Wall Street was set to open slightly lower on Thursday as strong economic data and comments from Federal Reserve officials suggested monetary policy could be tightened by the end of the year.
A report showed the number of Americans filing for unemployment benefits unexpectedly fell last week to a near 43-year low, indicating firmness in the labor market.
The data comes ahead of a crucial monthly jobs report that will help determine the path of interest rates.
A growing number of Fed officials have argued for higher rates as the labor market remains robust and inflation inches towards the central bank's 2 percent target.
Richmond Fed President Jeffrey Lacker on Wednesday said a strong employment report would bolster the case of a hike sooner than later.
"Good economic news will be bad news for the markets," said Phil Davis, managing partner at PSW Investments in PSW Investments in Woodland Park, New Jersey.
The Fed is most likely to pull the trigger on rates in December as its November meeting falls days ahead of the U.S. presidential election.
Traders have priced in a 15.5 percent chance of a change in rates next month, while the odds jump to 60 percent for December, according to the CME Group's FedWatch tool.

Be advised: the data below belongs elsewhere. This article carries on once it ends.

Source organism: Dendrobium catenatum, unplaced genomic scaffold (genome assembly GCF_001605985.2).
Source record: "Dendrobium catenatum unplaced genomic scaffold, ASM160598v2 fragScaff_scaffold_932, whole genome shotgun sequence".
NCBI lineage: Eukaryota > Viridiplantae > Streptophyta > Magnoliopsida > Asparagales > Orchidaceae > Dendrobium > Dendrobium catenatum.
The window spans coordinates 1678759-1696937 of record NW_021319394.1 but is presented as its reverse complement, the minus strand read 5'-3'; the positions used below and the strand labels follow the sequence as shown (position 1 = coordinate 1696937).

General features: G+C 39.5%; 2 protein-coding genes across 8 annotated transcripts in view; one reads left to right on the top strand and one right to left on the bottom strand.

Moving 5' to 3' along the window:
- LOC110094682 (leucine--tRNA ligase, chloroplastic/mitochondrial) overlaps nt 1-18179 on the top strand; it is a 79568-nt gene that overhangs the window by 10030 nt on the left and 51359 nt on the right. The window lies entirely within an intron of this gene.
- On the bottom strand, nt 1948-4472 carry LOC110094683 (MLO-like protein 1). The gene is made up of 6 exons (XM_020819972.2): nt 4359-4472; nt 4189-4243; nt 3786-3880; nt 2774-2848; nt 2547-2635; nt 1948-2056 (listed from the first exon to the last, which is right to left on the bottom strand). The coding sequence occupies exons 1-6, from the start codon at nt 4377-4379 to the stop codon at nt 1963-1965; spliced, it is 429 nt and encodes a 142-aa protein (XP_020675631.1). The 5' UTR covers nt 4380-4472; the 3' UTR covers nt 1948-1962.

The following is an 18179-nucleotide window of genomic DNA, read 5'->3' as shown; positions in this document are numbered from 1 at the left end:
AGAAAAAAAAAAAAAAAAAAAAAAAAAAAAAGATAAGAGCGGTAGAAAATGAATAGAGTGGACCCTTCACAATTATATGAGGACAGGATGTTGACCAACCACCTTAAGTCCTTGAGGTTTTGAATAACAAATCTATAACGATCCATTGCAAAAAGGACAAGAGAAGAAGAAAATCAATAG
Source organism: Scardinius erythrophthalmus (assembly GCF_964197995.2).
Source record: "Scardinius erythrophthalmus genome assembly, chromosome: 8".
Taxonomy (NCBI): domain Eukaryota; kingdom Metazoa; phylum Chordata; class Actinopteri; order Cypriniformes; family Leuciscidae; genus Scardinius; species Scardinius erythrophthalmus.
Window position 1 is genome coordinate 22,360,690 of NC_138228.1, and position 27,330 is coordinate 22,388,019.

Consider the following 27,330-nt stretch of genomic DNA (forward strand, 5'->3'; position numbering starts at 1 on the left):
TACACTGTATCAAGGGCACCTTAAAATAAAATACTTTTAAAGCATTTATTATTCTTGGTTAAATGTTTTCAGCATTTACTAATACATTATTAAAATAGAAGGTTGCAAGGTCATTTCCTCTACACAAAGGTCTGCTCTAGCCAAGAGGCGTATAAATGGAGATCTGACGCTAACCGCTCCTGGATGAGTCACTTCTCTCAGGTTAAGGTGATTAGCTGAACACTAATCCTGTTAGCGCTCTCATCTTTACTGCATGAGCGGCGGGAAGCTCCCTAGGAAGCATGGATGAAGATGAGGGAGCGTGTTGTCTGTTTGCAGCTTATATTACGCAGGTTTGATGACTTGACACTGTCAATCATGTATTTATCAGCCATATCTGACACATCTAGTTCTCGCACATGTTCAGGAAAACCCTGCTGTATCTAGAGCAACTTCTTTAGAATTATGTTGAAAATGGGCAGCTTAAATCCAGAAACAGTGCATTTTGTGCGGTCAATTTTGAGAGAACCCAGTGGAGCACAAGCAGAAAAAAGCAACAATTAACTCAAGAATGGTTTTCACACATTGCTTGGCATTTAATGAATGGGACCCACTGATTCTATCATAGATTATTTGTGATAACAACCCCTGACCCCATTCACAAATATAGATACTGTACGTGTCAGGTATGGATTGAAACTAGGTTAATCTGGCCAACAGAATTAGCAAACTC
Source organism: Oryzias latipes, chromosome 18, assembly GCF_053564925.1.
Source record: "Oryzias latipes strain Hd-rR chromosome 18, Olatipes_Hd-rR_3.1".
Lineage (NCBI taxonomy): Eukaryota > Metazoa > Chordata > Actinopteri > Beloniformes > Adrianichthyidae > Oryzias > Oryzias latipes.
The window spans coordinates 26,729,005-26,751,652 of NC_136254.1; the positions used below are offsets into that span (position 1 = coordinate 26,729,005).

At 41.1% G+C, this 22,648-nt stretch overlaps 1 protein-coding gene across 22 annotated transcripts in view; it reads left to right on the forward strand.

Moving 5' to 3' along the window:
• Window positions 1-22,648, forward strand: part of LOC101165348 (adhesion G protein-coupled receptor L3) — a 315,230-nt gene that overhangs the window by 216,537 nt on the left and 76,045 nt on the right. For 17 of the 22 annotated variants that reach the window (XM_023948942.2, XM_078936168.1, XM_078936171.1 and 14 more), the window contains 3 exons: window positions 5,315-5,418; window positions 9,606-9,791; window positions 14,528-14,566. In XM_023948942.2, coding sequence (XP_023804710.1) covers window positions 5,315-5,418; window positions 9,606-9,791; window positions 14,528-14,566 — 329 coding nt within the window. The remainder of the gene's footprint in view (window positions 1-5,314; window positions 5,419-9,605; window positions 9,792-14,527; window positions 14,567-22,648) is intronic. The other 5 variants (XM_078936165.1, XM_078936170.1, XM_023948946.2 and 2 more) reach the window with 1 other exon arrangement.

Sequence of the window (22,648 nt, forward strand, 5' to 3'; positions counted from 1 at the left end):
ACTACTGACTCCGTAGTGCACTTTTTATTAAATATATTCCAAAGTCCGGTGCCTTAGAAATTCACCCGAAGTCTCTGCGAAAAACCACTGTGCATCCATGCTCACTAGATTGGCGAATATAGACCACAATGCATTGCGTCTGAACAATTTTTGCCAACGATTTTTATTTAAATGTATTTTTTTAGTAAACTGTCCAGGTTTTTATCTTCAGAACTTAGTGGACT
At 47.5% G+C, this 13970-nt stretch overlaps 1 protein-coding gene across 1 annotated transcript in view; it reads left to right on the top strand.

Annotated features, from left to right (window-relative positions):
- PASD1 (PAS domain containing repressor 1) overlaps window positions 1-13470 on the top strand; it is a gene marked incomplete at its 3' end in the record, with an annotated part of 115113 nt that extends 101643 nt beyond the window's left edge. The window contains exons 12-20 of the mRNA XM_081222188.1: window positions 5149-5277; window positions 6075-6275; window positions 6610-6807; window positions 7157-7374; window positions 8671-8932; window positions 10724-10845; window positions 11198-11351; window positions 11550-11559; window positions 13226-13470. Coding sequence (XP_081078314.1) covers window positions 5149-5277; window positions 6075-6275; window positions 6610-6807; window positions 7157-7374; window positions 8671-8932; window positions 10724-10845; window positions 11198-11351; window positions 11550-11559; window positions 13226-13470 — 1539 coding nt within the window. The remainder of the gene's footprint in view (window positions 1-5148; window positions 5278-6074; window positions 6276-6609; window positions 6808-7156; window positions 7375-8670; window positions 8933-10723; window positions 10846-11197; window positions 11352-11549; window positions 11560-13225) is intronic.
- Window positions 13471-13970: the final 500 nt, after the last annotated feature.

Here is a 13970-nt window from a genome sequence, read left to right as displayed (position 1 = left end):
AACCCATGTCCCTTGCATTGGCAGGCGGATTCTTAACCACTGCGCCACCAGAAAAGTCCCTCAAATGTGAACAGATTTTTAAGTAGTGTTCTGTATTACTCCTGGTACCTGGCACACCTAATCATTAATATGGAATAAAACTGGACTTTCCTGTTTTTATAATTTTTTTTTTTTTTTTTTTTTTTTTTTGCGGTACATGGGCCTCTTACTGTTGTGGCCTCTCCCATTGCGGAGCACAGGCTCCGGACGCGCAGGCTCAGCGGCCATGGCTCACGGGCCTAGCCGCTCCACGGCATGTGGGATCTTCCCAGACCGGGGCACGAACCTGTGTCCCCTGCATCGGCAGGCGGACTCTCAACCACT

Wall Street rose on Wednesday, driven by financial and energy stocks.
Dow e-minis were down 33 points, or 0.18 percent at 8:32 a.m. ET (1232 GMT), with 20,051 contracts changing hands.
S&P 500 e-minis were down 4.25 points, or 0.2 percent, with 130,365 contracts traded.
Nasdaq 100 e-minis were down 8.5 points, or 0.17 percent, on volume of 18,769 contracts.
Wal-Mart fell 2.12 percent to $70.15 in premarket trading after the world's largest retailer forecast flat earnings for next year.
Twitter shares plunged 16.6 percent to $20.67 in heavy premarket trading after technology news website Recode said Disney and Alphabet were not in the race for the company.
Alnylam dropped 43.8 percent after it abandoned testing its experimental drug for heart failure as trial data showed patients who took the treatment were more likely to die than those who got a placebo.
Tesla fell 2.72 percent to $202.80 after Goldman Sachs downgraded its stock to "neutral" from "buy".
(Reporting by Yashaswini Swamynathan in Bengaluru; Editing by Anil D'Silva)